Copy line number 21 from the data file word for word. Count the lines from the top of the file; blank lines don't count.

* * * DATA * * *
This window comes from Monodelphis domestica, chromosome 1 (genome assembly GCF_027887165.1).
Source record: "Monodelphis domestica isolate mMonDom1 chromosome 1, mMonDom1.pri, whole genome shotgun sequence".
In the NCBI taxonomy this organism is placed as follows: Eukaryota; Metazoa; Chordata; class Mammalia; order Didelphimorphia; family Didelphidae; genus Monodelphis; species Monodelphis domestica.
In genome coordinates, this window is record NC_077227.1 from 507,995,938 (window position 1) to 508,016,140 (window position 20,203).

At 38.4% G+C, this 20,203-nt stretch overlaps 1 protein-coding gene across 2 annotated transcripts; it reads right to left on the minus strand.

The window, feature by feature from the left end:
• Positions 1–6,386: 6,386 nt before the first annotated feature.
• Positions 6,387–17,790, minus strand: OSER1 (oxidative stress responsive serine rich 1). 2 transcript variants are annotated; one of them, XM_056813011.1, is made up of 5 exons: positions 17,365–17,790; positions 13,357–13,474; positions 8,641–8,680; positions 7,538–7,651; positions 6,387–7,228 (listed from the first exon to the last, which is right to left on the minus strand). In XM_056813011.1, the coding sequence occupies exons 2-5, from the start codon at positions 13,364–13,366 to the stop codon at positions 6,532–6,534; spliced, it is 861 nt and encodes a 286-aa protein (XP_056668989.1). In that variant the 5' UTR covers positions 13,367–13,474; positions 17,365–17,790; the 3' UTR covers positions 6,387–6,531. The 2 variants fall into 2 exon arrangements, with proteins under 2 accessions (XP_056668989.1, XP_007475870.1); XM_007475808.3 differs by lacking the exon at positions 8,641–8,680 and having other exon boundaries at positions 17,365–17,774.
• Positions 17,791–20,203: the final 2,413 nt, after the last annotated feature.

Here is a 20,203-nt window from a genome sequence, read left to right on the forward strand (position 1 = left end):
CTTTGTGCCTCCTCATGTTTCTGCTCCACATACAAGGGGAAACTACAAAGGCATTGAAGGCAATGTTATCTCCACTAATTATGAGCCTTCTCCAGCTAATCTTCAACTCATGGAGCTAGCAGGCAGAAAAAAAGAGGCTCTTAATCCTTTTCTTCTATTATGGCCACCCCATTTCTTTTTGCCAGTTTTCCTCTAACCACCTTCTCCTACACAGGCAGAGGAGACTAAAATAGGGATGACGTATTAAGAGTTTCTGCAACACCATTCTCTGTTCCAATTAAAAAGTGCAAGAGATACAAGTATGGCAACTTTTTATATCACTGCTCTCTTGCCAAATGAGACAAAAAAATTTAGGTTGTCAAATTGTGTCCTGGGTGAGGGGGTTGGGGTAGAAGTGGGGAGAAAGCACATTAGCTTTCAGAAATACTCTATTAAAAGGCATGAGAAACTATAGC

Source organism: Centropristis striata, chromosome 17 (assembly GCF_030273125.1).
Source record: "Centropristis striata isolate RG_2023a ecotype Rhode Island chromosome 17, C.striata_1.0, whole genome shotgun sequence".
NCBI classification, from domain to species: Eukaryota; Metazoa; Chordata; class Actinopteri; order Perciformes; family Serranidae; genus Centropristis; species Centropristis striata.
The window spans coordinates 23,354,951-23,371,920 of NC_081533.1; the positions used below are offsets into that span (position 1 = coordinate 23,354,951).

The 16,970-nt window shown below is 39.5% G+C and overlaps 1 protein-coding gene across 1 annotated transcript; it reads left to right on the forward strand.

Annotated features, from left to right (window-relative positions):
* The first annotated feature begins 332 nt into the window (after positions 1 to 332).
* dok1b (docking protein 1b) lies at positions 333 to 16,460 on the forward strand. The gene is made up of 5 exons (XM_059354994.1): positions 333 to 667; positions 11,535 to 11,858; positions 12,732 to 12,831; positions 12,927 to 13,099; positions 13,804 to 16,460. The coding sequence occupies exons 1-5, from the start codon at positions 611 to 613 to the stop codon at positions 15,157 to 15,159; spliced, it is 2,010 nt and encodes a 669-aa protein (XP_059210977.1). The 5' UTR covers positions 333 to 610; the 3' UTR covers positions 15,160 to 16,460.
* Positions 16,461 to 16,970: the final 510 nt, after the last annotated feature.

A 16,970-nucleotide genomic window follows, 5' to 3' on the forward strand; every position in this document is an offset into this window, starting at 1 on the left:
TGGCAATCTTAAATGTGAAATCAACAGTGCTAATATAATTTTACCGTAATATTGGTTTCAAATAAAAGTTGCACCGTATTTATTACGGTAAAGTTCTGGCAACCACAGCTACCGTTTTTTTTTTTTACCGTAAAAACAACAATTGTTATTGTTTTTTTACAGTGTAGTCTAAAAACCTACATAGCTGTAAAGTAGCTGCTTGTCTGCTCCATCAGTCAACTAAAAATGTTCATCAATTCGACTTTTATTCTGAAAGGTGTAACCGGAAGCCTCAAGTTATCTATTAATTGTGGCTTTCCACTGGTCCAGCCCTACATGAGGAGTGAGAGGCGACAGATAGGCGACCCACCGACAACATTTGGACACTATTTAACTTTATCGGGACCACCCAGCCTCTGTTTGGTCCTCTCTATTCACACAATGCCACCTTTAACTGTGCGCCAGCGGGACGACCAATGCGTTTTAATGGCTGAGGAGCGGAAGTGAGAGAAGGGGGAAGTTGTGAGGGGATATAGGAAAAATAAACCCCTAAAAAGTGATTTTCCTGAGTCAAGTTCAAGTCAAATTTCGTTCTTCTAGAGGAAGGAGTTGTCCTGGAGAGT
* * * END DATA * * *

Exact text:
A 16,970-nucleotide genomic window follows, 5' to 3' on the forward strand; every position in this document is an offset into this window, starting at 1 on the left: